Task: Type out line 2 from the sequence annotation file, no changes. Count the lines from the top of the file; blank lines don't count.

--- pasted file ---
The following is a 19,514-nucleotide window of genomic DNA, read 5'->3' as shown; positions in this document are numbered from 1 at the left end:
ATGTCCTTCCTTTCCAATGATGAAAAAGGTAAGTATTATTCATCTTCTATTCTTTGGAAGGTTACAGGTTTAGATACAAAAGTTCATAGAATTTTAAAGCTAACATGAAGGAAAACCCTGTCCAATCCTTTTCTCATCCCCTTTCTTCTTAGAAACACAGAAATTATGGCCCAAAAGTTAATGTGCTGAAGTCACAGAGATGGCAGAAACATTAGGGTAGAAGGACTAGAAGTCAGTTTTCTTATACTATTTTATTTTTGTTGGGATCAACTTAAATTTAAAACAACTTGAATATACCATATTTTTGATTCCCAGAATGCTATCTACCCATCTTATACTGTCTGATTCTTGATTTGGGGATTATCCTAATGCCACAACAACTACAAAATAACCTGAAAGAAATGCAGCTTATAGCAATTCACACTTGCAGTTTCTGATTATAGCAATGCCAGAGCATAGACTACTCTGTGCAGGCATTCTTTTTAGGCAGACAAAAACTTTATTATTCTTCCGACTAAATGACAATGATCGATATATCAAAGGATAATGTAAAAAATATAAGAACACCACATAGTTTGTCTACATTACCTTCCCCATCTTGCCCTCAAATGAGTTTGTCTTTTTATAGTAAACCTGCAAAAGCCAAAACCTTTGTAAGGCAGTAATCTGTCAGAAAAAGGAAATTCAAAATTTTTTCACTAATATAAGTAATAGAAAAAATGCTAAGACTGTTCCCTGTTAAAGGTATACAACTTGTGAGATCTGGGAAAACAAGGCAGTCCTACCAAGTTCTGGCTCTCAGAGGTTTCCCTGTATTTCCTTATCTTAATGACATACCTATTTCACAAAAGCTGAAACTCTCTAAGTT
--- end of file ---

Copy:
ATGTCCTTCCTTTCCAATGATGAAAAAGGTAAGTATTATTCATCTTCTATTCTTTGGAAGGTTACAGGTTTAGATACAAAAGTTCATAGAATTTTAAAGCTAACATGAAGGAAAACCCTGTCCAATCCTTTTCTCATCCCCTTTCTTCTTAGAAACACAGAAATTATGGCCCAAAAGTTAATGTGCTGAAGTCACAGAGATGGCAGAAACATTAGGGTAGAAGGACTAGAAGTCAGTTTTCTTATACTATTTTATTTTTGTTGGGATCAACTTAAATTTAAAACAACTTGAATATACCATATTTTTGATTCCCAGAATGCTATCTACCCATCTTATACTGTCTGATTCTTGATTTGGGGATTATCCTAATGCCACAACAACTACAAAATAACCTGAAAGAAATGCAGCTTATAGCAATTCACACTTGCAGTTTCTGATTATAGCAATGCCAGAGCATAGACTACTCTGTGCAGGCATTCTTTTTAGGCAGACAAAAACTTTATTATTCTTCCGACTAAATGACAATGATCGATATATCAAAGGATAATGTAAAAAATATAAGAACACCACATAGTTTGTCTACATTACCTTCCCCATCTTGCCCTCAAATGAGTTTGTCTTTTTATAGTAAACCTGCAAAAGCCAAAACCTTTGTAAGGCAGTAATCTGTCAGAAAAAGGAAATTCAAAATTTTTTCACTAATATAAGTAATAGAAAAAATGCTAAGACTGTTCCCTGTTAAAGGTATACAACTTGTGAGATCTGGGAAAACAAGGCAGTCCTACCAAGTTCTGGCTCTCAGAGGTTTCCCTGTATTTCCTTATCTTAATGACATACCTATTTCACAAAAGCTGAAACTCTCTAAGTT